Psychedelic club educates UVM students


Sophia Balunek

Psychedelic Science club co-president Micah Bernat, a sophomore, president Henry Schaer, a senior, and co-president Zach Grinspoon, a sophomore (left to right) pose before a club meeting April 14.

UVM’s newly-recognized Psychedelic Science Club offers students a space to learn about the different effects of substances in a judgment-free zone, said Zach Grinspoon, club co-founder and sophomore.

Grinspoon worked with sophomore Micah Bernat and senior Henry Schaer to create PSC. The club covers topics such as psychedelics, the science behind them and mental health as it pertains to drugs, according to their Instagram.

SGA officially recognized the club Feb. 1, according to an April 12 email from senior Ann Wong, chair of the SGA Club Affairs Committee.

“Most people our age aren’t super educated on the specific effects of what drugs are doing to [our] bodies,” Schaer said. “None of us want to stigmatize any sort of particular drug use, but we want to provide that information because I think education is the best form of safety.”

Tom Fontana, UVM’s alcohol, cannabis and other drugs initiatives manager at the Center for Health and Wellbeing, attended the club’s first harm reduction meeting Feb. 17. Fontana has proven to be a great educational resource and friend to the club’s founders, Bernat said.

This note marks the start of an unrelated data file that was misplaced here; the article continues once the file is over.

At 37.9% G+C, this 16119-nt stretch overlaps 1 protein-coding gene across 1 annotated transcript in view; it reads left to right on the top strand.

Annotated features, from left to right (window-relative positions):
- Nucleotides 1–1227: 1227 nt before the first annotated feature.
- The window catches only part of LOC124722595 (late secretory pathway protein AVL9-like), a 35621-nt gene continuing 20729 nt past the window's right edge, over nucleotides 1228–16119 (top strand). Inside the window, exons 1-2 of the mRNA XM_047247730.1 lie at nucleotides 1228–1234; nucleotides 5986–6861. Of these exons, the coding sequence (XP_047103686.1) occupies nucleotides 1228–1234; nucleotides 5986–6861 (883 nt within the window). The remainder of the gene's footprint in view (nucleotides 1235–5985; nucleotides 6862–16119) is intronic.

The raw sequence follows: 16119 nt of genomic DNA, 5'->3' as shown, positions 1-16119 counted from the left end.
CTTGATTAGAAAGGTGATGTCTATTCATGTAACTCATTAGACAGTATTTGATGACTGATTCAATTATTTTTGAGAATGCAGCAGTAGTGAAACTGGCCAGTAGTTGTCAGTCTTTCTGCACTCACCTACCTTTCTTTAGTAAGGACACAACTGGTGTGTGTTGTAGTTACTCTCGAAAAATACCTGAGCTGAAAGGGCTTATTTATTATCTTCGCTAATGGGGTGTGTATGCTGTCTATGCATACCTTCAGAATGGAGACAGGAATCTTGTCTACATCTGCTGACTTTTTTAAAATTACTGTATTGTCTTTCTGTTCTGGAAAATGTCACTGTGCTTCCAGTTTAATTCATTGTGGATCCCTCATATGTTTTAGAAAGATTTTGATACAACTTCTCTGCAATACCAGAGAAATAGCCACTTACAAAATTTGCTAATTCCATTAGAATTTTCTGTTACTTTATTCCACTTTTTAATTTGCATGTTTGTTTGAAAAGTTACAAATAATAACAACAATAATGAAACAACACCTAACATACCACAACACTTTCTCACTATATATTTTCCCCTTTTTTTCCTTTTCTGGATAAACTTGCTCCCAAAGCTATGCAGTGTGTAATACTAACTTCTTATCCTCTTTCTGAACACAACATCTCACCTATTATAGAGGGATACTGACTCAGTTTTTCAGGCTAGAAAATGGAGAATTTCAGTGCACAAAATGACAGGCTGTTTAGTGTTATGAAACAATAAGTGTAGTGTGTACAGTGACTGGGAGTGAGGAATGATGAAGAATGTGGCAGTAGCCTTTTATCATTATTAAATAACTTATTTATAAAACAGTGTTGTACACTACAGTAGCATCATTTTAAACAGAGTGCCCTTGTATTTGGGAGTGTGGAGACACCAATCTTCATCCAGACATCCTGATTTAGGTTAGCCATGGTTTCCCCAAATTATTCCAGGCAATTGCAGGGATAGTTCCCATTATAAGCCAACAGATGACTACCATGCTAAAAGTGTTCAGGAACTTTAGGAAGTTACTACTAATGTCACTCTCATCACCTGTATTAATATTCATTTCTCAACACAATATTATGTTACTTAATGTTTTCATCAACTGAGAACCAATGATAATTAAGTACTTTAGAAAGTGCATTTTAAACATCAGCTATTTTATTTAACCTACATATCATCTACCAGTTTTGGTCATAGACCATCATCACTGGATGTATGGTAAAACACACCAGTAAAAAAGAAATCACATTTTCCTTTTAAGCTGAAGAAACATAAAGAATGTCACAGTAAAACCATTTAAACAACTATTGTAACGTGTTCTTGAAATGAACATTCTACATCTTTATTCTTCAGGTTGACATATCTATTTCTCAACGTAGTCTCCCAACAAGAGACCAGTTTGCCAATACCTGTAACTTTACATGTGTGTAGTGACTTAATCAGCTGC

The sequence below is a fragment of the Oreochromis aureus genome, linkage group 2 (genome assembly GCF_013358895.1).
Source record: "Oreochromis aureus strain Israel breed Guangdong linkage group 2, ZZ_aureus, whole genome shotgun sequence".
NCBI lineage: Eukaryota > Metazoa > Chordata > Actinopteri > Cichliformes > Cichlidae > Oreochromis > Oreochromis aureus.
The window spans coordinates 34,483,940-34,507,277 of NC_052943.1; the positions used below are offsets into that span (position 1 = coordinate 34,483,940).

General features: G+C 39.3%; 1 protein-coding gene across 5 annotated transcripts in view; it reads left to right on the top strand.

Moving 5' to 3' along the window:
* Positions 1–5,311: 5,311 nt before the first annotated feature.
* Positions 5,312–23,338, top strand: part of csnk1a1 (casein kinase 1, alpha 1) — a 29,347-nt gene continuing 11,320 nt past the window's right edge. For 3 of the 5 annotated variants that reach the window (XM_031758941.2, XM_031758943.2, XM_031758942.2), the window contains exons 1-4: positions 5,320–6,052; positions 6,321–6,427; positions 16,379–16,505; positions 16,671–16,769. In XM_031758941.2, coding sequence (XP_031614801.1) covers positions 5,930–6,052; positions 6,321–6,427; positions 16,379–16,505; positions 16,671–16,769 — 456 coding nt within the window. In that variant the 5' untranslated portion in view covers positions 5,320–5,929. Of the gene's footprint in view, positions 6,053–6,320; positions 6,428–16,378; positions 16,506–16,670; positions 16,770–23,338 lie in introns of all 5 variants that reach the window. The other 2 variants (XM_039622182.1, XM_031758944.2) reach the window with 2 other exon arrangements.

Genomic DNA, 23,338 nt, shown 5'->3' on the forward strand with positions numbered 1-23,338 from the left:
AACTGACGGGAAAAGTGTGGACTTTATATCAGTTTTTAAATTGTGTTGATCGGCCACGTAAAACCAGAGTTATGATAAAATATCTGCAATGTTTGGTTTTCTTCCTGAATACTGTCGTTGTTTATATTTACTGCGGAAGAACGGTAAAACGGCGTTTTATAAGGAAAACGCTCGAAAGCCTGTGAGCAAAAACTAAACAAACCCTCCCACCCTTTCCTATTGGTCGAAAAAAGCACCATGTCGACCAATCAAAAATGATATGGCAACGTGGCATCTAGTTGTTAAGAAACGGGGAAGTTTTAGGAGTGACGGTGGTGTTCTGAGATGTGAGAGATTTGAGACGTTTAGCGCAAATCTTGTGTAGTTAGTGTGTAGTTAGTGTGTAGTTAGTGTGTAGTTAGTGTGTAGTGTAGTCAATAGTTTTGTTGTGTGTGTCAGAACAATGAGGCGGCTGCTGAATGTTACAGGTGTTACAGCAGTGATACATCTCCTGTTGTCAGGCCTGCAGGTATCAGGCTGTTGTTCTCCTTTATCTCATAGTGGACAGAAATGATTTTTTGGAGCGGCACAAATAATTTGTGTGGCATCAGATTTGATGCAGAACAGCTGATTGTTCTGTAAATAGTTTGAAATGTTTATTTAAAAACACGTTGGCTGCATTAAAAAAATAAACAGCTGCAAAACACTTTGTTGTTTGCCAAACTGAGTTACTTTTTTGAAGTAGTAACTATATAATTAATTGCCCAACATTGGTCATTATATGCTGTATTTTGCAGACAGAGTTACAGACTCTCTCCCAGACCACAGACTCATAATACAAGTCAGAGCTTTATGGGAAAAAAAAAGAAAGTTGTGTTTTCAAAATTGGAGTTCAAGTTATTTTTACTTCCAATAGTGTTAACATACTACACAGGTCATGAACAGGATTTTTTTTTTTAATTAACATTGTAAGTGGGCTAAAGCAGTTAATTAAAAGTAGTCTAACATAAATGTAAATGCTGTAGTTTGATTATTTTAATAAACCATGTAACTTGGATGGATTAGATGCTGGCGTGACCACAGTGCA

“We do routine harm reduction meetings, where we’ll talk about the risks and effects of opioids, cannabis, psychedelics [and] nicotine,” Grinspoon said. “So that if [students are] making a decision to take substances, they’re making an informed decision.”

Grinspoon took a philosophy of mind course with Professor Mark Moyer and afterward asked him to be the club’s faculty adviser, which he was happy to do, Moyer said.

Moyer thinks the club leaders do a great job helping people make informed decisions, he said.

“I’ve gone to one meeting, and it sounds pretty darn exciting,” Moyer said. “It is pretty ideal when you have students that find some topic that they’re really into, and they want to go off and even form their own club to do more studying.”

Initially, the club’s founders assigned articles for other members to read before the club met, but over time, PSC evolved to offer open forum style meetings with assigned readings not playing as prominent of a role, Schaer said.

“We’ve done book group meetings where we just laid out a bunch of books on the table and [had] people look around,” Bernat said. “Sometimes we do a bit of information presenting during the club [meeting] and sometimes we just kind of talk about more personal experiences.”

Grinspoon and Bernat hope to continue to foster a comfortable environment for their peers to learn and ask questions, Grinspoon said.

“We’re going to be doing a lot […] over the summer preparing for the fall,” Bernat said. “But how I see our role in the bigger picture is setting up a very solid scaffolding so that no matter who is in charge, they can continue […] trying to promote different voices.”

Schaer feels optimistic about the club’s future and grateful that discourse around substances is becoming less stigmatized, he said.

In the future, PSC plans on buying drug test kits students can use to ensure a drug isn’t laced, Schaer said.

He hopes UVM will implement permanent drug testing sites on campus.

The club meets every other Thursday at 6:30 p.m. in Jeffords 127, Grinspoon said.